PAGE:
News Analysis

RSA SecurID compromise: What should users do next?

Warwick Ashford

RSA has finally come clean that the data breach it suffered in mid-March is linked to a hacker attack on defence contractor Lockheed Martin in May.

But exactly where does this leave the estimated 40 million users of RSA's SecurID remote access tokens?

RSA executive chairman Art Coviello says the attack on Lockheed does not reflect a new threat or vulnerability in RSA SecurID technology, but still RSA has undertaken to replace SecurID tokens for customers with "concentrated user bases" typically focused on protecting intellectual property and corporate networks.

In an open letter to customers, Coviello also offered to offer to implement risk-based authentication strategies for consumer-focused customers with a large, dispersed user base, typically focused on protecting web-based financial transactions.

Security experts are advising all eligible organisations to take up RSA's offers as quickly as possible, especially those protecting intellectual property, but say some clarity on the scope of replacement would be useful as the term "concentrated user base" is vague.

Although the undertakings are commendable, RSA really has little choice if it is going to limit long-term damage to its reputation as a supplier of secure remote network access tokens, and in the meantime, while tokens are being replaced, SecurID customers are potentially at risk of attack.

 

What should organisations that use SecureID be doing?

There are several things users of RSA tokens could and should be doing to minimise the risks, says James Lyne, director of technology strategy at Sophos.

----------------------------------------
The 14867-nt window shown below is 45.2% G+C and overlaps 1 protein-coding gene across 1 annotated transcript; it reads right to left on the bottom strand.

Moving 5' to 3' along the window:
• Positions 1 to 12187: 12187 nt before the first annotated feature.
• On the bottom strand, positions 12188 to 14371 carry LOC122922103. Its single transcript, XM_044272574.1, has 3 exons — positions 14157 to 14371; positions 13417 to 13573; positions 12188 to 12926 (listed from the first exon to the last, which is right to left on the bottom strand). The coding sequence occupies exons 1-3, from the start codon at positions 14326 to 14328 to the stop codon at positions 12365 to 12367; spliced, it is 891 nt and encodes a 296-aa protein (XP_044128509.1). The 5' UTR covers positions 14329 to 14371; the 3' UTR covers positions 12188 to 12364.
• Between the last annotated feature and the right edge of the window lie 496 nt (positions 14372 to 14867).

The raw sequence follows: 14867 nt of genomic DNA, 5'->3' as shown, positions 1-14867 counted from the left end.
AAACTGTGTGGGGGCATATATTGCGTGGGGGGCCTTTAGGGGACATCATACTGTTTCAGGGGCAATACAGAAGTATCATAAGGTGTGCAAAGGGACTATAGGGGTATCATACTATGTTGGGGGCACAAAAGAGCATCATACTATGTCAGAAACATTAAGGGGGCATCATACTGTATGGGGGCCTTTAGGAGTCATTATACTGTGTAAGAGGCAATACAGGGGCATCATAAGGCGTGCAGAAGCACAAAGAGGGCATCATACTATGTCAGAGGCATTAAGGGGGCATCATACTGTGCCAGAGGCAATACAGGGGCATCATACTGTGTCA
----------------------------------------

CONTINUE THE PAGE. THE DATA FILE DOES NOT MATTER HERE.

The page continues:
Organisations should ensure they use tokens in a mixed mode, he says. Some systems are configured to use a username and token code only (obviously very weak now) or username and pin+tokencode (4 digits between an attacker and your data). "Configure use of a mixed mode including strong passwords as extra mitigation. The combination will make attacks much harder," said Lyne.

Organisations can limit risk by reducing the attack surface by restricting the resources that are accessible using SecurID tokens to the bare minimum, and by configuring authentication logging they can keep on top of logged on users and potential brute force attempts.

Lyne suggest that organisations use this opportunity to consider why they use two-factor authentication and consider their identity strategy in general. "Some may want to consider use of digital certificates, for example, in addition to tokens to restrict access to specific devices," he said.

Overall, organisations need to be diligent with other security controls such as anti-malware. "Attackers may use other points of infrastructure to launch attacks to steal data," warned Lyne. Keeping systems patched, up-to-date and protected by modern security controls, he says, will potentially help spot abuse.

 

Tackling the growing threats to digital data

In the wake of a string of high-profile data breaches, few would disagree with Coviello that the threats to digital information continue to escalate, but what remains to be seen is if RSA's technology can keep pace.

While Coviello says SecurID is the most powerful multi-factor authentication solution in the industry, he says RSA will continue to provide additional factors for strong authentication, in what is perhaps the clearest indicator yet that RSA recognises it will have to up its game to keep customer data safe.


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